By Sambhav Sharma
Bihar will be voting in the first phase of elections on October 28 under the shadow of the coronavirus pandemic with new protocols to follow before casting the ballot. But Bihar’s notorious and perennial problem of legislators with criminal records continue.
Of the 1,064 candidates, who are contesting in the first phase, 328 candidates, that is 31 percent, have declared themselves that they have criminal cases against them and 244 that is 23 percent have declared serious criminal cases against them.
This fact and many others have come out in the joint report of the Bihar Election Watch (BEW) and the Association for Democratic Reforms (ADR).
Of the 328 candidates with criminal records, the Rashtriya Janata Dal (RJD) has the highest number of 30, the BJP has 21, the Lok Janshakti Party (LJP) has 24 the Congress has 12, the Janata Dal (United) has 15 and the Bahujan Samaj Party (BSP) has 8.
A better picture emerges if one looks at the candidates with declared criminal cases against the total candidates from the respective parties. The RJD has 73 percent criminal candidates in the first phase, the BJP has 72 percent criminal candidates, the LJP has 59 percent, the Congress 57 percent, the JD(U) 43 percent, and the BSP 31 percent criminal candidates.
Supreme Court on Criminalisation of Politics
It is again moot to note that just this February, the Supreme Court directed political parties to state reasons for the selection of candidates with pending criminal cases by posting them on their websites. The bench of Justice RF Nariman and Justice S. Ravindra Bhat asked the parties to also list why they could not select other candidates without criminal antecedents.
If a political party fails to comply with the order’s directions, it would be seen as being in contempt of the court order. While this was expected to demotivate candidates with a criminal background to enter the fray, the data from BEW-ADR above indicates that it has not stopped parties. The ball, as directed by the Supreme Court’s February 2020 order, is very clearly in the Election Commission’s court.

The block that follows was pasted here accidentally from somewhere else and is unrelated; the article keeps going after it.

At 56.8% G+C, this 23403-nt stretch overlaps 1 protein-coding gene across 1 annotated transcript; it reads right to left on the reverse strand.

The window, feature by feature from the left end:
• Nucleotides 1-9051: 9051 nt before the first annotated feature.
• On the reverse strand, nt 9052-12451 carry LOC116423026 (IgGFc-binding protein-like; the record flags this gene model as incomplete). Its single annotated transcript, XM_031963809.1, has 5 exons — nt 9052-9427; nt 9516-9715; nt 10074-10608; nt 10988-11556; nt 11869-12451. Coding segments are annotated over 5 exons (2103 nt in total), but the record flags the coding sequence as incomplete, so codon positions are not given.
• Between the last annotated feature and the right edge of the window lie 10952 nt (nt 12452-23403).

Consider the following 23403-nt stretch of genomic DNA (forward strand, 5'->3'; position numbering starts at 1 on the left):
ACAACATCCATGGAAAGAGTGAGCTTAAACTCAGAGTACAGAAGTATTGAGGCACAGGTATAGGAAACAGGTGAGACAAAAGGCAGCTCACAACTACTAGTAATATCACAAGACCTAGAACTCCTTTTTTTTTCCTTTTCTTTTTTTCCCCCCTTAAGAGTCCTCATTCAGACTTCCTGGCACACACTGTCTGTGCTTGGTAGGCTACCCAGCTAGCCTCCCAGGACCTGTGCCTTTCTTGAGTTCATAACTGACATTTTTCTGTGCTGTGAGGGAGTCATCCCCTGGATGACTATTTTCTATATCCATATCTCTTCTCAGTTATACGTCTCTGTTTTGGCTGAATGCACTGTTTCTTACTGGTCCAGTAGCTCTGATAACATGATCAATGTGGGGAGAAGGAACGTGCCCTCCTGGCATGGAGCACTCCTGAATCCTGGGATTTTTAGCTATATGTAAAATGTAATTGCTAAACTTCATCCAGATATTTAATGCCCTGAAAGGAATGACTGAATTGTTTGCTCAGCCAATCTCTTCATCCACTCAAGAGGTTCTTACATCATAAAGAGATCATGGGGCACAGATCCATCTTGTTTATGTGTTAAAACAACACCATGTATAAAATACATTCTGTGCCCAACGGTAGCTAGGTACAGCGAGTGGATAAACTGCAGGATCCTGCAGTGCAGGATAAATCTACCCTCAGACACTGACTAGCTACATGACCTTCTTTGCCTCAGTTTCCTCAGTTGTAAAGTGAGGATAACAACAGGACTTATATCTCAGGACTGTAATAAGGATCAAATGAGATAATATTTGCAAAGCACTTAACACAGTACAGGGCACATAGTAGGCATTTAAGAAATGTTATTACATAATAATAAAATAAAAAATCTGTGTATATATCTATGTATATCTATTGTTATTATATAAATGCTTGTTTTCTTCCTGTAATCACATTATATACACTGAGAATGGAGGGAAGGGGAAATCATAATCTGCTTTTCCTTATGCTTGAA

National Election Fund: A way forward?
Former Chief Election Commissioner TS Krishnamurthy said that making voters aware of candidates with criminal antecedents has its limitations. He said most leaders with criminal records enjoy the judicial delay and adversely contribute to democracy. “Such people continue to use their muscle power to overrule the voice of the people. Political parties seem to be less serious about it,” he said.
Krishnamurthy suggested that candidates, who have been chargesheeted six months before the polls, could be suspended, albeit temporarily, from contesting the election if they are found to have indulged in serious offences. He also said money power should also be curbed from influencing elections.
“We need to have a National Election Fund with a corpus for 10 years where corporates can contribute money for which are given a 100 percent tax exemptions. This is how publically funded polls could be contested and even a poor man can independently contest. We need to reduce the money and muscle power from polls to breed good quality democracy in India,” he said.
Former Chief Election Commissioner VS Sampath emphasised putting the information in the public domain so that voters can make a better choice. The system, the courts, the Election Commission, all want the criminal elements don’t get encouragement to come to power, he added.
There are two ways in which candidates with criminal background can be barred or discouraged. One is through legislation but for whatever reason, the legislation has not been made. In the absence of legislation, the next best way is to inform the people of candidates with criminal background.
Banaras Hindu University’s Political Science department Professor Sanjay Srivastava said the chance of a candidate with criminal background winning the polls is more in the first-past-the-post system than in proportional representation and other systems. “The corruption in politics is more dangerous than the criminalisation of politics. The MLAs/MPs who have corruption charges or are involved in the graft are more dangerous for a democracy than petty or major criminals,” he said.
The way forward would be to let voters decide whom they want to choose and the government ensures a free and fair decision, said Prof Srivastava.
A tall ask for the Election Commission?
It is mandatory for political parties at the Central and state level to upload on their website detailed information regarding candidates with pending criminal cases including nature of the offences. Political parties will also have to give reasons for such selection and why other individuals without criminal antecedents could not be selected as candidates.
If a political party fails to submit such a compliance report with the Election Commission, the Election Commission shall bring such non-compliance by the political party concerned to the notice of the Supreme Court as being in contempt of the court orders/directions.
Read Supreme Court ordersupreme-court-Judgement_13-Feb-2020